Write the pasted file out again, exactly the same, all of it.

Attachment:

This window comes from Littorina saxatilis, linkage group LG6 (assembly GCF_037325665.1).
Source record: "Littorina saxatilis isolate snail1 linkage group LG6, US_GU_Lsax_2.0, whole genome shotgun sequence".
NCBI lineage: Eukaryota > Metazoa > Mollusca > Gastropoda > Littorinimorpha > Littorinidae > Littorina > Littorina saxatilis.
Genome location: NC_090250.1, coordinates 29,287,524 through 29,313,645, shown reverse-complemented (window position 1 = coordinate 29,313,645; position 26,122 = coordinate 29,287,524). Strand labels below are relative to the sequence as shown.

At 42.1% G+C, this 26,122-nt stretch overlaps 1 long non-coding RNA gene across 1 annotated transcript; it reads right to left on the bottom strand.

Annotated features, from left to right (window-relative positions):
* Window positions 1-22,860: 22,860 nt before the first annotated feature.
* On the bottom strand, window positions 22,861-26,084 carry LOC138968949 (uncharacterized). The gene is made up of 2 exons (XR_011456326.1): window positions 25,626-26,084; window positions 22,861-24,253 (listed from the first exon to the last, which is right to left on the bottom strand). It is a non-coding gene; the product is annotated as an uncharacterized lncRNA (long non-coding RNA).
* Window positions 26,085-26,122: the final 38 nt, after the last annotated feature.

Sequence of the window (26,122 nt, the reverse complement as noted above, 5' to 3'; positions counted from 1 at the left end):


This window comes from Littorina saxatilis, linkage group LG6 (assembly GCF_037325665.1).
Source record: "Littorina saxatilis isolate snail1 linkage group LG6, US_GU_Lsax_2.0, whole genome shotgun sequence".
NCBI lineage: Eukaryota > Metazoa > Mollusca > Gastropoda > Littorinimorpha > Littorinidae > Littorina > Littorina saxatilis.
Genome location: NC_090250.1, coordinates 29,287,524 through 29,313,645, shown reverse-complemented (window position 1 = coordinate 29,313,645; position 26,122 = coordinate 29,287,524). Strand labels below are relative to the sequence as shown.

At 42.1% G+C, this 26,122-nt stretch overlaps 1 long non-coding RNA gene across 1 annotated transcript; it reads right to left on the bottom strand.

Annotated features, from left to right (window-relative positions):
* Window positions 1-22,860: 22,860 nt before the first annotated feature.
* On the bottom strand, window positions 22,861-26,084 carry LOC138968949 (uncharacterized). The gene is made up of 2 exons (XR_011456326.1): window positions 25,626-26,084; window positions 22,861-24,253 (listed from the first exon to the last, which is right to left on the bottom strand). It is a non-coding gene; the product is annotated as an uncharacterized lncRNA (long non-coding RNA).
* Window positions 26,085-26,122: the final 38 nt, after the last annotated feature.

Sequence of the window (26,122 nt, the reverse complement as noted above, 5' to 3'; positions counted from 1 at the left end):